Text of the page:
Statistics with R for Business Analysts – Multiple Regression

(R Tutorials for Citizen Data Scientist)

Statistics with R for Business Analysts – Multiple Regression

Multiple regression is an extension of linear regression into relationship between more than two variables. In simple linear relation we have one predictor and one response variable, but in multiple regression we have more than one predictor variable and one response variable.

The general mathematical equation for multiple regression is −

y = a + b1x1 + b2x2 +...bnxn

Following is the description of the parameters used −

  • y is the response variable.
  • a, b1, b2…bn are the coefficients.
  • x1, x2, …xn are the predictor variables.


We create the regression model using the lm() function in R. The model determines the value of the coefficients using the input data. Next we can predict the value of the response variable for a given set of predictor variables using these coefficients.

lm() Function

This function creates the relationship model between the predictor and the response variable.


The basic syntax for lm() function in multiple regression is −

lm(y ~ x1+x2+x3...,data)

Following is the description of the parameters used −

  • formula is a symbol presenting the relation between the response variable and predictor variables.
  • data is the vector on which the formula will be applied.



Input Data

Consider the data set “mtcars” available in the R environment. It gives a comparison between different car models in terms of mileage per gallon (mpg), cylinder displacement(“disp”), horse power(“hp”), weight of the car(“wt”) and some more parameters.

The goal of the model is to establish the relationship between “mpg” as a response variable with “disp”,”hp” and “wt” as predictor variables. We create a subset of these variables from the mtcars data set for this purpose.

input <- mtcars[,c("mpg","disp","hp","wt")]

When we execute the above code, it produces the following result −

                   mpg   disp   hp    wt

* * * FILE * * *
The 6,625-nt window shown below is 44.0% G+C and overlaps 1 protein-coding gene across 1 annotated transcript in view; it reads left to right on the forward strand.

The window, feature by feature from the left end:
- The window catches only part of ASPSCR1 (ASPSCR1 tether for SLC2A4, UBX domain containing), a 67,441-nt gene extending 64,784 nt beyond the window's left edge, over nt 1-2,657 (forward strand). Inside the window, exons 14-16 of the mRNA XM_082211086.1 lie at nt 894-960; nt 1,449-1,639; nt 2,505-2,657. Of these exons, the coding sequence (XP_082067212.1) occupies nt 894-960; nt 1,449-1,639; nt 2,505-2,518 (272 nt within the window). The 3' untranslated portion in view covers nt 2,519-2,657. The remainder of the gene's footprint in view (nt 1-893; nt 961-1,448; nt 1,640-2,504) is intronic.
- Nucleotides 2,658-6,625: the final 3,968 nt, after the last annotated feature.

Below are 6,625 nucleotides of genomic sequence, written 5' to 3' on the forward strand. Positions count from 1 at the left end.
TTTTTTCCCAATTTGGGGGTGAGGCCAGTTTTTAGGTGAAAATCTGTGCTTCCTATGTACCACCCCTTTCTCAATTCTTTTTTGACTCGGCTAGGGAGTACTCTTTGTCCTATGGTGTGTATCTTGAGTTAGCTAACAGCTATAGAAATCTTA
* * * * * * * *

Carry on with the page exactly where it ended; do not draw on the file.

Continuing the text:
Mazda RX4          21.0  160    110   2.620
Mazda RX4 Wag      21.0  160    110   2.875
Datsun 710         22.8  108     93   2.320
Hornet 4 Drive     21.4  258    110   3.215
Hornet Sportabout  18.7  360    175   3.440
Valiant            18.1  225    105   3.460

Create Relationship Model & get the Coefficients

input <- mtcars[,c("mpg","disp","hp","wt")]

# Create the relationship model.
model <- lm(mpg~disp+hp+wt, data = input)

# Show the model.

# Get the Intercept and coefficients as vector elements.
cat("# # # # The Coefficient Values # # # ","n")

a <- coef(model)[1]

Xdisp <- coef(model)[2]
Xhp <- coef(model)[3]
Xwt <- coef(model)[4]


When we execute the above code, it produces the following result −

lm(formula = mpg ~ disp + hp + wt, data = input)

(Intercept)         disp           hp           wt  
  37.105505      -0.000937        -0.031157    -3.800891  

# # # # The Coefficient Values # # # 

Create Equation for Regression Model

Based on the above intercept and coefficient values, we create the mathematical equation.

Y = a+Xdisp.x1+Xhp.x2+Xwt.x3
Y = 37.15+(-0.000937)*x1+(-0.0311)*x2+(-3.8008)*x3

Apply Equation for predicting New Values

We can use the regression equation created above to predict the mileage when a new set of values for displacement, horse power and weight is provided.

For a car with disp = 221, hp = 102 and wt = 2.91 the predicted mileage is −

Y = 37.15+(-0.000937)*221+(-0.0311)*102+(-3.8008)*2.91 = 22.7104


How to summarize correlation coefficients in R | Jupyter Notebook | R Data Science for beginners


Statistics with R for Business Analysts – Multiple Regression

Personal Career & Learning Guide for Data Analyst, Data Engineer and Data Scientist

Applied Machine Learning & Data Science Projects and Coding Recipes for Beginners

A list of FREE programming examples together with eTutorials & eBooks @ SETScholars

95% Discount on “Projects & Recipes, tutorials, ebooks”

Projects and Coding Recipes, eTutorials and eBooks: The best All-in-One resources for Data Analyst, Data Scientist, Machine Learning Engineer and Software Developer

Topics included: Classification, Clustering, Regression, Forecasting, Algorithms, Data Structures, Data Analytics & Data Science, Deep Learning, Machine Learning, Programming Languages and Software Tools & Packages.
(Discount is valid for limited time only)

Disclaimer: The information and code presented within this recipe/tutorial is only for educational and coaching purposes for beginners and developers. Anyone can practice and apply the recipe/tutorial presented here, but the reader is taking full responsibility for his/her actions. The author (content curator) of this recipe (code / program) has made every effort to ensure the accuracy of the information was correct at time of publication. The author (content curator) does not assume and hereby disclaims any liability to any party for any loss, damage, or disruption caused by errors or omissions, whether such errors or omissions result from accident, negligence, or any other cause. The information presented here could also be found in public knowledge domains.

Learn by Coding: v-Tutorials on Applied Machine Learning and Data Science for Beginners

Please do not waste your valuable time by watching videos, rather use end-to-end (Python and R) recipes from Professional Data Scientists to practice coding, and land the most demandable jobs in the fields of Predictive analytics & AI (Machine Learning and Data Science).

The objective is to guide the developers & analysts to “Learn how to Code” for Applied AI using end-to-end coding solutions, and unlock the world of opportunities!